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Fraternal Order of Police Metro Transit Police Labor Committee, Inc. v. Washington Metropolitan Area Transit Authority

United States District Court, E.D. Virginia, Alexandria Division

March 27, 2014

FRATERNAL ORDER OF POLICE METRO TRANSIT POLICE LABOR COMMITTEE, INC., Plaintiff,
v.
WASHINGTON METROPOLITAN AREA TRANSIT AUTHORITY (WMATA), Defendant.

MEMORANDUM OPINION

LEONIE M. BRINKEMA, District Judge.

Before the Court is defendant Washington Metropolitan Area Transit Authority's ("WMATA") Motion for Reconsideration of the June 20, 2013 Memorandum Opinion and Order [Dkt. No. 46] ("Motion for Reconsideration"), which asks the Court to reverse its decision granting summary judgment in favor of plaintiff, denying summary judgment in favor of WMATA, and ordering WMATA to reinstate two police officers. For the reasons that follow, WMATA's motion will be denied.

I.

Plaintiff Fraternal Order of Police Metro Transit Police Labor Committee, Inc. ("FOP") brought this civil action against WMATA seeking reinstatement of two Metro Transit Police officers, Sherman Benton ("Benton") and Mark Spencer ("Spencer"), whose terminations were overturned after Benton and Spencer appealed to an Arbitration Board ("Board") under a collective bargaining agreement.

The parties filed cross-motions for summary judgment [Dkt. Nos. 15, 27], and following a hearing and supplemental briefing, the Court denied WMATA's motion for summary judgment, granted the FOP's motion for summary judgment, and ordered that WMATA immediately comply with the Board's decisions by reinstating Benton and Spencer as Metro Transit Police officers [Dkt. Nos. 41, 42].

On July 8, 2013, the Court granted WMATA's consent motion to stay the decision pending resolution of WMATA's Motion for Reconsideration and any ensuing appeal [Dkt. Nos. 44, 45]. In the consent motion, WMATA agreed to reinstate Benton and Spencer "to pay status in job duties to be defined by the Transit Police, at the same salaries they were receiving at the time of their terminations, " and assign Benton and Spencer "to duties of an administrative-type nature, without the full police powers of [] regular Transit Police officer[s]."

II.

Given more exhaustive treatment of the facts in the June 20, 2013, Memorandum Opinion, only a brief recounting of the relevant facts is necessary here. WMATA is an interstate compact agency and instrumentality of Maryland, Virginia, and the District of Columbia that operates the Metrorail and Metrobus systems in the greater Washington, D.C. metropolitan area and is authorized under its Compact to operate a police force, the Metro Transit Police Department ("MTPD"). MTPD officers are charged with enforcing the laws of Maryland, Virginia, and the District of Columbia. The FOP is the bargaining agent for all police officers. WMATA and the FOP are parties to a collective bargaining agreement that permits discipline of the FOP's members only "for just cause." Labor disputes between WMATA and the FOP, including those arising out of WMATA's disciplinary decisions, are subject to binding arbitration.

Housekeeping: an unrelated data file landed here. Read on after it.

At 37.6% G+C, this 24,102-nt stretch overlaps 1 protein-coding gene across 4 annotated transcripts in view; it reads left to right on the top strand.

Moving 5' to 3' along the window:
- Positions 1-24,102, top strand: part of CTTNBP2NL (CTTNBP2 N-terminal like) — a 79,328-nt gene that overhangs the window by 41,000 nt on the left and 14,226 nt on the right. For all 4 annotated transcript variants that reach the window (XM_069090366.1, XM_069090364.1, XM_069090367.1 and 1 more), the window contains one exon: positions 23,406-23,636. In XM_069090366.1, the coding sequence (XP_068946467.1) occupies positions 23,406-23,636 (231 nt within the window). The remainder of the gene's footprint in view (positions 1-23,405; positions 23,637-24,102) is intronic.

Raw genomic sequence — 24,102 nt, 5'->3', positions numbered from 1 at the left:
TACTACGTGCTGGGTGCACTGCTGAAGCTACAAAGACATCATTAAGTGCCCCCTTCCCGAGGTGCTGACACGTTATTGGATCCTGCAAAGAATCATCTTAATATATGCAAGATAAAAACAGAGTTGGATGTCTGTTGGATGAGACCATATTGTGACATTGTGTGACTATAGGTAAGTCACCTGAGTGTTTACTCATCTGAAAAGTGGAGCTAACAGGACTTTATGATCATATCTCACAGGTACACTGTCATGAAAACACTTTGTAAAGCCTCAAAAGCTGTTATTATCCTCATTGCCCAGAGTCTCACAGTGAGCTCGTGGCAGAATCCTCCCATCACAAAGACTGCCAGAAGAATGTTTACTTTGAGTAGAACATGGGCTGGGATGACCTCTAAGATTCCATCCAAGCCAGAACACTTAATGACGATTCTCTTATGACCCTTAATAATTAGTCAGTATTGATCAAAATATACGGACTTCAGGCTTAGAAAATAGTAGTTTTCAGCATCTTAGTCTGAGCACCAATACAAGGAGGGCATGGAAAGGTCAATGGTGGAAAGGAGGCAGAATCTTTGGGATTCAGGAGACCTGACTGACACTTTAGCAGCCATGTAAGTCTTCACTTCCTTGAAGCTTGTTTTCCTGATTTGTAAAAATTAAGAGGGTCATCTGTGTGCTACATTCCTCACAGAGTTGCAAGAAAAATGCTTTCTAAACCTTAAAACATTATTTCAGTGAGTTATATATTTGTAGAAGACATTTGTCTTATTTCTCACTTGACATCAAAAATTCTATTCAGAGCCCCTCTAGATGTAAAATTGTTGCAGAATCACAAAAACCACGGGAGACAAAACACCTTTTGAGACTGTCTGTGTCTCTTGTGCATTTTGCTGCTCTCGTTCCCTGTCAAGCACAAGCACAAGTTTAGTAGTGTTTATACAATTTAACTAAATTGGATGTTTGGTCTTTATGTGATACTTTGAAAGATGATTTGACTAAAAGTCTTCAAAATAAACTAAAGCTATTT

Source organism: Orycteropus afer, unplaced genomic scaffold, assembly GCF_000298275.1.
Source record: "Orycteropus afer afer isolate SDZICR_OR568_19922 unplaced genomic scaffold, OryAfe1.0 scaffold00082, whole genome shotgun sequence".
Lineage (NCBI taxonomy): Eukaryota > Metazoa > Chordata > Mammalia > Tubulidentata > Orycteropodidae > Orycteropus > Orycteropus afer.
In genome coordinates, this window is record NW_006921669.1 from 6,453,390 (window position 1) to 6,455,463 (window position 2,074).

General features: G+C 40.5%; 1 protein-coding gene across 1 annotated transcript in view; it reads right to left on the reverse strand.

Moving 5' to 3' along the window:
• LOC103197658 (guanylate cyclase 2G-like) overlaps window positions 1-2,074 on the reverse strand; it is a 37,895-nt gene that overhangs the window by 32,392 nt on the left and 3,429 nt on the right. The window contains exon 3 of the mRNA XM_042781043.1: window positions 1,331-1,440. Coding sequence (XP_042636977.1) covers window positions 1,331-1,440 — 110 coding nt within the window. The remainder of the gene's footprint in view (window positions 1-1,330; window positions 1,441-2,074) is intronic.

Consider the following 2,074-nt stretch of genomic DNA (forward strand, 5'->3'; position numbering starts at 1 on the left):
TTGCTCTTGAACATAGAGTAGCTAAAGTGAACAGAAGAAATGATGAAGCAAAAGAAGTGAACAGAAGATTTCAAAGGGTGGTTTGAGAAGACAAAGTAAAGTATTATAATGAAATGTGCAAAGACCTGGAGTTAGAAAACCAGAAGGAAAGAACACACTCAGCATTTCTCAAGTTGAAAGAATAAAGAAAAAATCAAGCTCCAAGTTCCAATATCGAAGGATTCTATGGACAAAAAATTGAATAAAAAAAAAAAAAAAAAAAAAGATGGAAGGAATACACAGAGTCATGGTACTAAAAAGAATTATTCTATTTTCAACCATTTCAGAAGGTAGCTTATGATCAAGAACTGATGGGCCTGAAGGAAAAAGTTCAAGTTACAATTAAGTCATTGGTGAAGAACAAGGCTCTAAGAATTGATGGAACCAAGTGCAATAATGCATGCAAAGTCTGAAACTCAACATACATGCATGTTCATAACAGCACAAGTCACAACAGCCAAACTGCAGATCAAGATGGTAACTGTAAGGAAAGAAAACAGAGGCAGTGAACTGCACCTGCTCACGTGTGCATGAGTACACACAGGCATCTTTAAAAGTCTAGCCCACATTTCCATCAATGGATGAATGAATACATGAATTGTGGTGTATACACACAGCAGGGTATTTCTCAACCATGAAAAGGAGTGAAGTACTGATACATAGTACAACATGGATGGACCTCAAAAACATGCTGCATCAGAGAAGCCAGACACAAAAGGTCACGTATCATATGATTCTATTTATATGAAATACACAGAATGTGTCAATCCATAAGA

WMATA discharged Benton and Spencer for cause in March and April 2011, and the FOP pursued grievances on their behalf through arbitration. The Board overturned both officers' discharges and ordered that they be reinstated. In response to the Board's decision, WMATA placed Benton and Spencer on "paid administrative leave" status.

Consistent with WMATA's practice of requiring its officers to be licensed by all three jurisdictions in which WMATA operates, and because Benton and Spencer had been discharged, they had to be recertified by the Maryland Police Training Commission ("Maryland Commission") before they could resume police activities in Maryland. Virginia and the District of Columbia did not require reinstated officers to go through recertification.

The recertification process required that the MTPD send the Maryland Commission materials, including copies of the derogatory information that led to the officers' terminations, as well as an application for certification verifying that Benton and Spencer met the Maryland Commission's selection standards for positions as police officers.

Michael A. Taborn, MTPD's Chief of Police at the time, wrote letters to the Maryland Commission explaining the respective officers' terminations and reinstatements. In those letters, Chief Taborn clearly indicated that the MTPD did not favor recertification for either Benton or Spencer. The Maryland Commission denied Benton and Spencer's recertification in July and August of 2012 and neither officer sought review of the Commission's decisions in Maryland state court. Because they were not certified to act as law enforcement officers in Maryland, Benton and Spencer were terminated by WMATA for a second time.

III.

WMATA moves for reconsideration under Federal Rule of Civil Procedure 59(e), which provides that relief may be granted "(1) to accommodate an intervening change in controlling law; (2) to account for new evidence not available at trial; or (3) to correct a clear error of law or prevent manifest injustice." Pac. Ins. Co. v. Am. Nat'l Fire Ins. Co. , 148 F.3d 396, 403 (4th Cir. 1998) (citations omitted). Whether to grant or deny a motion under Rule 59(e) is left to the Court's discretion, and "[i]n general reconsideration of a judgment after its entry is an extraordinary remedy ...


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